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“And Hashem spoke to Moshe and Aharon saying: Speak to the Bnei Yisrael and say to them, any man who will have a discharge from his flesh … is contaminated.” (15:1,2)

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In this pasuk, the Torah uses the word urcs in the plural form. In contrast, the Baal Ha’Turim notes that regarding the laws of negaim, plagues, the Torah does not use the word, urcs in the plural form. The distinction implies that Aharon was excluded from transmitting the laws of negaim to Bnei Yisrael.  He asserts that Aharon’s involvement in the sin of the Golden Calf precluded his ability to teach the laws of negaim since the Golden Calf was the precursor of the negaim which were to strike Bnei Yisrael as punishment for their treasonous worship.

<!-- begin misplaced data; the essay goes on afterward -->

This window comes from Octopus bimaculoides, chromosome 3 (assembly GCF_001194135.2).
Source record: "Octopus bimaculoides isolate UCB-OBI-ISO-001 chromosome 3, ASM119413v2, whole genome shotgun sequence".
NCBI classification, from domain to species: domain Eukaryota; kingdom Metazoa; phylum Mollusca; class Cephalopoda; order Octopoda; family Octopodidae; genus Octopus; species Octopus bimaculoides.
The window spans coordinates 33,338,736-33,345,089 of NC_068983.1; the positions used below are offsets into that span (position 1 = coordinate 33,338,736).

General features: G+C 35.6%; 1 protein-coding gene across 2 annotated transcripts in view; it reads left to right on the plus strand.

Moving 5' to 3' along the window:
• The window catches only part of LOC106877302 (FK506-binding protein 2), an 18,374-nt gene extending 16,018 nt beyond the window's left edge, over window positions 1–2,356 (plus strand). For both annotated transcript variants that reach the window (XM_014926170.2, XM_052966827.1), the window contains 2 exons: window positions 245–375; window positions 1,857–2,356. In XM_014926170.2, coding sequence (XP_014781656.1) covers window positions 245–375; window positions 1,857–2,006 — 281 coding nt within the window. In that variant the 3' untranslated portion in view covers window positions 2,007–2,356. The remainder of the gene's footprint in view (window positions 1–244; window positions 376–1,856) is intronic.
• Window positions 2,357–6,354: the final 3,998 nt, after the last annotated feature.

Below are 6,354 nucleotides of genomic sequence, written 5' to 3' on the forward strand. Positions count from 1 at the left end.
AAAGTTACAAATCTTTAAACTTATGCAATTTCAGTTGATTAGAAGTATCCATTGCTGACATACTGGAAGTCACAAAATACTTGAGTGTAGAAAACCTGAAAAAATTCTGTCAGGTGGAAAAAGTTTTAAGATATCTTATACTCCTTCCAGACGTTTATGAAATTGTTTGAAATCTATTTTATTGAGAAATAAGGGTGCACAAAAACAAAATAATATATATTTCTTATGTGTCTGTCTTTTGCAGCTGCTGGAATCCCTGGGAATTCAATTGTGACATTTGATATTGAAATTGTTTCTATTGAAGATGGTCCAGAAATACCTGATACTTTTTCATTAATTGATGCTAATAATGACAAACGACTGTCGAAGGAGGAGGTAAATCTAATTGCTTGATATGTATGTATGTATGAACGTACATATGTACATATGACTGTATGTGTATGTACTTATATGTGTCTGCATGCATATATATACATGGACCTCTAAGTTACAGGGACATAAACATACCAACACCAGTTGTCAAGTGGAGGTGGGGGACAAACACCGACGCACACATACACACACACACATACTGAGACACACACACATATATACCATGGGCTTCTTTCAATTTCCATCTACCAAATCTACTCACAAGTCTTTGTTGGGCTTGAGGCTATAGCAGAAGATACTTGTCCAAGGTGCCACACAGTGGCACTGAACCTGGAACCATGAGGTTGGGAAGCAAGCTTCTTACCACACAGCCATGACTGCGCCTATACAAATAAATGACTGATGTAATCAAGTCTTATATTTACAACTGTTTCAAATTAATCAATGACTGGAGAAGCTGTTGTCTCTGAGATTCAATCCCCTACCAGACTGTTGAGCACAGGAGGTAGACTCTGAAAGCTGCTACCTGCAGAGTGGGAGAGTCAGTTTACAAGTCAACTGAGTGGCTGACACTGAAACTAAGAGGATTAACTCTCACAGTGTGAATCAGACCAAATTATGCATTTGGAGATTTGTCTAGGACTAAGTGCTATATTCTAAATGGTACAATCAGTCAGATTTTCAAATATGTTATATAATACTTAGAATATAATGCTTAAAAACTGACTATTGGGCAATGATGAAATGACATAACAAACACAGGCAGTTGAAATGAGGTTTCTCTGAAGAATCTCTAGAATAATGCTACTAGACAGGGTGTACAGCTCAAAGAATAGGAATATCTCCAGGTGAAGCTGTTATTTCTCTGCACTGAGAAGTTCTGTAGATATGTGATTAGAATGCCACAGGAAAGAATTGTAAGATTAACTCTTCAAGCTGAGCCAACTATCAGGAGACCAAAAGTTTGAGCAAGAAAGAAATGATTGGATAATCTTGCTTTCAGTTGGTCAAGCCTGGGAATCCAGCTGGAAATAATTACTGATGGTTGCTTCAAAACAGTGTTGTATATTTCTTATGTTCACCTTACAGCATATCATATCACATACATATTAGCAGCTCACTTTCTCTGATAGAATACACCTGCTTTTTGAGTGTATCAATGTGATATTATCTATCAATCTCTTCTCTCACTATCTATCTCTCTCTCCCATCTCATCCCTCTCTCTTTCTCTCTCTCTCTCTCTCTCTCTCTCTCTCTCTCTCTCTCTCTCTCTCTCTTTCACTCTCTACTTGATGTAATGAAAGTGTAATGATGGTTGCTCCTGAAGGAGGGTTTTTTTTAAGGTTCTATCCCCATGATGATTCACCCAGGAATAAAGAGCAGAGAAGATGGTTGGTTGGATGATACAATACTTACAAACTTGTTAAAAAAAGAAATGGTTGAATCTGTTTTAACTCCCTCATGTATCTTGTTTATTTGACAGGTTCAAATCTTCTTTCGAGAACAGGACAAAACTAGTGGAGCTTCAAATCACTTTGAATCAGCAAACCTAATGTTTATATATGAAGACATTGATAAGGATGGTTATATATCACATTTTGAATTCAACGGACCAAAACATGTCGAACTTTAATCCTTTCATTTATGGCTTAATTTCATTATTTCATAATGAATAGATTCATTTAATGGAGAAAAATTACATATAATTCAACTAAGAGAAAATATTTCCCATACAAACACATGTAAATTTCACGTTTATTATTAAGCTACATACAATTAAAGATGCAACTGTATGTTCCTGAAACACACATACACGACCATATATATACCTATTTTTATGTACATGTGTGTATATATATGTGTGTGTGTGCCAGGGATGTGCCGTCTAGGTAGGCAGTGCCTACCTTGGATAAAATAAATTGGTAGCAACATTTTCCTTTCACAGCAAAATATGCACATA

This explanation is perplexing.  Does not the metzora go to the kohen to render a decision regarding whether his leprosy is tamei, contaminated ? Why then is the kohen permitted to serve as the rofeh, healer, who helps the metzora return to the community, while he is not allowed to impart the laws of tzaraas ?

Horav Chaim Elazary, z.l., offers an insightful observation. When people study the laws of tzaraas from the kohen, they will be bothered by the fact that Aharon Ha’Kohen was involved in a sin which caused negaim.  The standard that people set concerning who may teach them and from whom they are inclined to learn may be unreasonably high.  On the other hand, it may be self-serving.  We will look for every excuse to justify not accepting the lesson the rebbe is teaching us. When we go to a physician to be healed, however, our readiness to accept help is less conditional. Our concern regarding a physical ailment renders us prepared to accept help from any qualified individual.  If we would only realize that the person who is teaching us Torah is similarly providing a therapy for all of our ills, our attitude would be transformed.

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